03 August 2012

Academic Despisers . . .

Are actually anti-intellectuals. In other words, many of them lack a fundamental understanding of America's founding and the legitimacy of its modern application. Others understand it, but despise it. George Will nails them:

Today, many of the tea party’s academic despisers portray it as anti-democratic and anti-intellectual. Actually, it stands, as the forgotten heroes of 1912 did, with Madison, the most intellectually formidable Founder. He created, and the tea party defends, a constitutional architecture that does not thwart democracy but refines it, on the fact that in a republic, which is defined by the principle of representation, the people do not directly decide issues, they decide who will decide. And the things representatives are permitted to decide are strictly circumscribed by constitutional limits on federal power.

It's important to remember that prevailing academic orthodoxy regarding American history and its interpretation, *is as much or more bound up in modern political/culture wars issues as with anything that happened in the 19th and 18th centuries. As Eugene Genovese has pointed out:

. . . in these dreariest of days in Academia . . . American history has largely become a plaything for canting ideologues . . . our times call for a correct ideological line, which at its increasingly popular extreme regards the Old South as a rehearsal for Nazi Germany and calls for the eradication of all traces of the conservative voices that have loomed so large in southern history . . . [There is a] step-by-step domination of departments of history in our southern as well as northern universities by those who regard what Richard Weaver aptly called the Southern Tradition and all its works as an evil past to be exorcised by all means, fair and foul. ~ Eugene D. Genovese (The Southern Front - History and Politics in the Cultural War, page 25.)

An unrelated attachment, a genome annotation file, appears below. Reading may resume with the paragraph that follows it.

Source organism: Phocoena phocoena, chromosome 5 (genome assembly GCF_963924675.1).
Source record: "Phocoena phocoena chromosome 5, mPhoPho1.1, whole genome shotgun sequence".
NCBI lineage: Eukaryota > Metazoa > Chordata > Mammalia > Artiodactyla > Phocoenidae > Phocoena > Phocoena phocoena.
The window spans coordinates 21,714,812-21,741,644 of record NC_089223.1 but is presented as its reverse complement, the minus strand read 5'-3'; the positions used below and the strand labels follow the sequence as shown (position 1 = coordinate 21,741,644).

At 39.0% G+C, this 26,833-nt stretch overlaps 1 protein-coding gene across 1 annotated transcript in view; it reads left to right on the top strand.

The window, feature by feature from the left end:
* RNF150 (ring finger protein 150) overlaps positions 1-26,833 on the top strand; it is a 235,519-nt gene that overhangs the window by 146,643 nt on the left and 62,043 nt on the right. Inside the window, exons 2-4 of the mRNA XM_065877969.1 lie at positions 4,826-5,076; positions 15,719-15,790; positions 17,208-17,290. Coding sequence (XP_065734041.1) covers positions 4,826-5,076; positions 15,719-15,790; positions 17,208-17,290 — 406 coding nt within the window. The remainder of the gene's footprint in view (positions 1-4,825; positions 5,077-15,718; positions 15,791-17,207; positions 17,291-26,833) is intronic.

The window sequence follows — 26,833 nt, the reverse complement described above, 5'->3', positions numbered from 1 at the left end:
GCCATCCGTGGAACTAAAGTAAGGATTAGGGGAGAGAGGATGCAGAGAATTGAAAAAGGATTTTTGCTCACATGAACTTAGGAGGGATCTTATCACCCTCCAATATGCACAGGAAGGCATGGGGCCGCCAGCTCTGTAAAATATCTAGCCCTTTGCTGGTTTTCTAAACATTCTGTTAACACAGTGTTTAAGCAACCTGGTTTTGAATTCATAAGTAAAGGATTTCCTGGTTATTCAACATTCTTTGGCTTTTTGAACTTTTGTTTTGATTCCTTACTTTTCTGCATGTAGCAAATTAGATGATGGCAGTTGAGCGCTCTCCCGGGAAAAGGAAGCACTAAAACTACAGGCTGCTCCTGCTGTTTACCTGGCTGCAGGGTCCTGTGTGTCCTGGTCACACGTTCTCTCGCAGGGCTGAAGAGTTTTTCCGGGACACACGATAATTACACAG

Professor David Blight is a good example of what Genovese has written. Blight despises conservatism and doesn't even attempt to hide his feelings:

Why doesn't the Confederacy just fade away? Is it because we are irresistibly fascinated by catastrophic loss? Or is it something else? Is it because the Confederacy is to this day the greatest conservative resistance to federal authority in American history? (See more here, here, and here.)
Of course, Genovese isn't the only one who recognizes academia's "correct ideological line".

Historians, like everyone else, have their own political views. But these used to be kept separate from the scholarly role, which was to interpret and explain the past . . . With each passing year, the American historians have become more and more marginalized, and more irrelevant to anyone seeking insight about our nation's past. A few decades ago, the left wing was a small group, welcomed to participate by the mainstream historians in the profession, but unable to impose their will on a majority of sane historians. Today, they control the profession, and their two major associations have become almost indistinguishable from the organizations of the far Left. (History News Network)

Leftists in academia simply despise conservatism and it's philosophical foundations. The Founders, as well as the Confederacy, provide them with (in their minds) a convenient opportunity to perform their exorcist-like "analysis" of our nation's history. But that's ok. More and more people are on to them. They've lost control (if they ever really had it) of the debate.

More of Will's piece here.

* ;o)

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